In the hundreds of years of sports in central Indiana there have been many unforgettable moments in history.
With Indianapolis sports in full effect – from professional and collegiate football and basketball – now is a good time to think about all the unforgettable moments in Indianapolis sports history.
Now Indianapolis is no sports mecca or title town, but central Indiana is home to many sports teams and great moments in history. Here are the five best moments in Indianapolis sports history:
#5: Peyton Manning‘s record-breaking 49th touchdown pass in 2004
The 2004 Indianapolis Colts team was a really good one. With three separate receivers achieving 1,000 yard seasons in the same year, Peyton Manning had a huge record-breaking season as the Indianapolis Colts finished with a 12-4 record.
December 27, 2004 versus the San Diego Chargers – Peyton Manning was ready to make his mark in the NFL record books. Before the game, Manning was one touchdown pass away from tying Dan Marino‘s 48 touchdown passes in a single season. Late in the game, Manning found Brandon Stokely behind the safeties for his second score of the game and ultimately the record breaker.
Tom Brady went on to top Manning’s 49 by one touchdown in 2007. However, Manning got the last laugh in 2013, in his first year with the Denver Broncos when he shattered he single-season touchdown record with 55.
#4: Reggie Miller‘s 8 points in 9 seconds
The Indiana Pacers were down 6 points to the New York Knicks in game 1 of the 1995 Eastern Conference Finals with 18.9 seconds in regulation, Reggie Miller did the unthinkable in Indianapolis.
With just under 19 seconds to go in the game, Miller got the in-bounds pass and immediately put up a three and of course it splashed through. Reggie then stole the Knicks’ in-bounds pass and turned around to run back behind the 3-point arc and splashes another one through. It was a tie game with only 3.1 seconds taken off the clock. After the Knicks missed two free throws, Miller found himself at the line and hit two game-winning free throws. All while talking trash with Spike Lee at court side.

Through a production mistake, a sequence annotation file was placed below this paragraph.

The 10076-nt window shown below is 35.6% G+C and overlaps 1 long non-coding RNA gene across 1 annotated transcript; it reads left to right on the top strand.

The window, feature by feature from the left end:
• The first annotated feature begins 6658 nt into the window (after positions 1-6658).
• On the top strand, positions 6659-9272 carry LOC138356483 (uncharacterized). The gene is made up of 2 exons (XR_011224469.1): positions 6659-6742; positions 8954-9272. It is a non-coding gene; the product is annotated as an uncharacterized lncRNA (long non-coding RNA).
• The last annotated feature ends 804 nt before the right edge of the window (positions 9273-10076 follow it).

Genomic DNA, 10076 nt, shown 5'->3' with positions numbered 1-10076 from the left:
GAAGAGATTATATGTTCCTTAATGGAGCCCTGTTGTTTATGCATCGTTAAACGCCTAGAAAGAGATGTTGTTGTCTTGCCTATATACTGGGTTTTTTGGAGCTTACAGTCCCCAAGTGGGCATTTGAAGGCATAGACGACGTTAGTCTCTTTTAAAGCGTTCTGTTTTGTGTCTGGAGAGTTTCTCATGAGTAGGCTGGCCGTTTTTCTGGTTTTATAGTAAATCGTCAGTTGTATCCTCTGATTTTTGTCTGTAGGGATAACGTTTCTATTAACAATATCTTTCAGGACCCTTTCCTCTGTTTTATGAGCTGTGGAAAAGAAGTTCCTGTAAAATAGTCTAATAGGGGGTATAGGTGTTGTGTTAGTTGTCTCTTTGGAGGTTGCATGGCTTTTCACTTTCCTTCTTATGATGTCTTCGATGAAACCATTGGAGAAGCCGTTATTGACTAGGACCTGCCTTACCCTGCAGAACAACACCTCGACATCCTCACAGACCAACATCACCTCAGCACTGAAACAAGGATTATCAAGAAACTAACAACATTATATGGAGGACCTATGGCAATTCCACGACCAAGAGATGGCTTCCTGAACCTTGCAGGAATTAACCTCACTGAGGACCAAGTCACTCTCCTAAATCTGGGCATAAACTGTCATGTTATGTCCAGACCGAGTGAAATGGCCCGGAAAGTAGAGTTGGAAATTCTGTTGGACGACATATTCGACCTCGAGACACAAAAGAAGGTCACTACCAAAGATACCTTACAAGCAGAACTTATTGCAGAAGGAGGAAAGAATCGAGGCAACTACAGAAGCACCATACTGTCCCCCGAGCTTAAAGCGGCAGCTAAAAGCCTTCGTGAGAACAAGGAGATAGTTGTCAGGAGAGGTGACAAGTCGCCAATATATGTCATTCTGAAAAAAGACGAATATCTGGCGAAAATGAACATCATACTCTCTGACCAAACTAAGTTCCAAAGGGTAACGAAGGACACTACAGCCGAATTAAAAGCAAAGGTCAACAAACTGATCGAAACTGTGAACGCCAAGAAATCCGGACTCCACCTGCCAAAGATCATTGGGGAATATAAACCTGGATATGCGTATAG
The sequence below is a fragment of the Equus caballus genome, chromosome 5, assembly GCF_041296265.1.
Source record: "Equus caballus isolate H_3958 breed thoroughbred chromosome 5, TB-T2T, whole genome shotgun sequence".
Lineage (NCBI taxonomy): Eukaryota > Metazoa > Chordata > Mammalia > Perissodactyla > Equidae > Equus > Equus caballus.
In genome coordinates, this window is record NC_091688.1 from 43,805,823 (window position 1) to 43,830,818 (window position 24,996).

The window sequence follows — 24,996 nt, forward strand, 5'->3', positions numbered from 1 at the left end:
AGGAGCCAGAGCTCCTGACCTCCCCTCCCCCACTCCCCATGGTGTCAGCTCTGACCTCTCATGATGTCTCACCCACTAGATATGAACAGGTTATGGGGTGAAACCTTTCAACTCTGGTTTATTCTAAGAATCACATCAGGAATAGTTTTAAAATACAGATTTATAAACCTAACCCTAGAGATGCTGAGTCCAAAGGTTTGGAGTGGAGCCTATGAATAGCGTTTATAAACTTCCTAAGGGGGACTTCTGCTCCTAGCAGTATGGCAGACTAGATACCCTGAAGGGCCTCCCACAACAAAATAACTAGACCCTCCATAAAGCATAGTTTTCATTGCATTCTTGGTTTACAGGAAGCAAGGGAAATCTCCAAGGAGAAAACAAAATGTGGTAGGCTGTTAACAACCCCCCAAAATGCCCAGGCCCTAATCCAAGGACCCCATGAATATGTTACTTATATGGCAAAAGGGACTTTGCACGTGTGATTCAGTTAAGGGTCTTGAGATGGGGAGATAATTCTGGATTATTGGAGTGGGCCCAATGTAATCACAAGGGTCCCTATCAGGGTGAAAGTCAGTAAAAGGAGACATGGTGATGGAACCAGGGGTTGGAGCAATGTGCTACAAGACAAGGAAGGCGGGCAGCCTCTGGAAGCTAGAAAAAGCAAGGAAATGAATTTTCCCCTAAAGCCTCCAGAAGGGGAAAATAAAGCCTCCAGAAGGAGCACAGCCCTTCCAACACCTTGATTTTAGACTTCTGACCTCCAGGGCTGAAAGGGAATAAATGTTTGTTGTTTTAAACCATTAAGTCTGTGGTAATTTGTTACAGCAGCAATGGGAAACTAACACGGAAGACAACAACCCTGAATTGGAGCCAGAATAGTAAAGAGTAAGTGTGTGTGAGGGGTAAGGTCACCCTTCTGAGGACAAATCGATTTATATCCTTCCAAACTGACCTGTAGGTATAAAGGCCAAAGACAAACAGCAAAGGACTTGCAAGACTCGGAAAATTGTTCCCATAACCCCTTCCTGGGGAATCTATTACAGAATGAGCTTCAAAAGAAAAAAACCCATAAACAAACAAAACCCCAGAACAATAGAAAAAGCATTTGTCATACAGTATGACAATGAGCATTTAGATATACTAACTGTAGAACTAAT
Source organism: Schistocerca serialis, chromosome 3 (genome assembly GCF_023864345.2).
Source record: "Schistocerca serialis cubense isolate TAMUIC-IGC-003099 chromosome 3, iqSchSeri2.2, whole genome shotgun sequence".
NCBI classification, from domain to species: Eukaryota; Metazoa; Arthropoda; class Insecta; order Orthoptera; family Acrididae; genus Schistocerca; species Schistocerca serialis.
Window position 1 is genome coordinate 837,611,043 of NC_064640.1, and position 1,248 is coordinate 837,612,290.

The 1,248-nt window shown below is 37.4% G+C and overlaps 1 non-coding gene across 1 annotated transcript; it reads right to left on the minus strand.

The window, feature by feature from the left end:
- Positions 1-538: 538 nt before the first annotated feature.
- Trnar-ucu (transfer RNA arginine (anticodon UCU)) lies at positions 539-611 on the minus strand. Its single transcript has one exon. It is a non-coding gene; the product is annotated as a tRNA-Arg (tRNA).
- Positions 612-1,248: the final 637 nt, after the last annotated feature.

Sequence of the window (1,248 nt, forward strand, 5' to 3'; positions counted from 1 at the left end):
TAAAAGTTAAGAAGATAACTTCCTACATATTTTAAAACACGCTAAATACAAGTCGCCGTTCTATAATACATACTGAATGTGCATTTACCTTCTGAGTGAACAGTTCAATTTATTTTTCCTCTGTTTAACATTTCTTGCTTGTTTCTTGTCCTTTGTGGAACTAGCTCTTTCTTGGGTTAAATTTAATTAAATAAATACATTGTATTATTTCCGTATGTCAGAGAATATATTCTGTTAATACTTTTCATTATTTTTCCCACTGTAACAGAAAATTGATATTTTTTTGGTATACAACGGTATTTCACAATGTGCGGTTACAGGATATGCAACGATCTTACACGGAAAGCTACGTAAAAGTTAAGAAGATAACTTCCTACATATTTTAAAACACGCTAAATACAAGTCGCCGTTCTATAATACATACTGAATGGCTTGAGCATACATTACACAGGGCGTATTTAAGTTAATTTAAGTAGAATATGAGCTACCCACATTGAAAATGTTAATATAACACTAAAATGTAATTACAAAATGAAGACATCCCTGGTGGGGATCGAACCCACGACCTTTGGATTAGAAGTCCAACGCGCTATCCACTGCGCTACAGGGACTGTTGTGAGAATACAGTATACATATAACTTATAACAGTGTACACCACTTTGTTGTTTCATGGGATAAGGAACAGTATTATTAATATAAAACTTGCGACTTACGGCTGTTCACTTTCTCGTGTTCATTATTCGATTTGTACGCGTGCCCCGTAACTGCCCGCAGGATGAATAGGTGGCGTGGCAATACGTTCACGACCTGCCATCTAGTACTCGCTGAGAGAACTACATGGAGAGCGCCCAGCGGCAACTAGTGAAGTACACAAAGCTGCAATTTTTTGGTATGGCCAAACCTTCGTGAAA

More from Ink on Indy
- Still Searching for Their Groove, Pacers Take on Struggling Magic Thursday Night
- Pacers Travel to the Nation’s Capital to Begin Four Game Road Trip
- Update on Pacers’ Oladipo’s Serious Leg Injury
- Has Romeo Langford Been a Disappointment for the Hoosiers?
- The Indianapolis Colts Have a Brutal Road Schedule in 2019
#3: Christian Watford sinks buzzer beater to knock off #1 Kentucky
No stadium in America wanted to knock off the number one ranked Kentucky Wildcats in 2011 than the Hoosier faithful in Assembly Hall. Christian Watford will never, ever have to buy a meal in the state of Indiana ever again.
After Kentucky converted on the second of two free throws to go up 72-70, the Hoosiers, with no timeouts, needed to take the ball up the court and get a shot off to tie or win the game with only 5 seconds left in the game. Watford in-bounded the ball to Verdell Jones, who took it all the way down the court, then kicked the ball back to Watford who put up a three with the entire stadium lying in wait. As soon as the ball swished through the net, the buzzer sounded and the Hoosier faithful spilled onto the court in a sea of red.
#2: Kelvin Hayden‘s pick six seals Indianapolis’ first Super Bowl win
With the Colts only leading the Chicago Bears by five points in Super Bowl XLI with twelve minutes to go, the Bears were mounting a decent drive to try and take the lead. On a rainy Sunday night in Miami, the game had not been pretty with plenty of turnovers by each team. One proved to be pivotal.
On first and ten, Bears quarterback Rex Grossman tried to hit wide receiver Muhsin Muhammad on a deep pass. The two were obviously on different pages, and it led to an easy interception by Colts cornerback Kelvin Hayden, who took it to the house to essentially seal the Indianapolis Colts’ first ever Super Bowl victory.
#1: Keith Smart wins the national championship for IU
31 years ago, Indiana was playing Syracuse in the championship game of the NCAA basketball tournament of 1987. The Hoosiers were down by one with less than five seconds to go when Keith Smart took a shot he will never forget.
Smart put up the 16-foot shot that was nothing but net and will live on in Indiana sports lore forever as the Hoosiers won the 1987 NCAA tournament.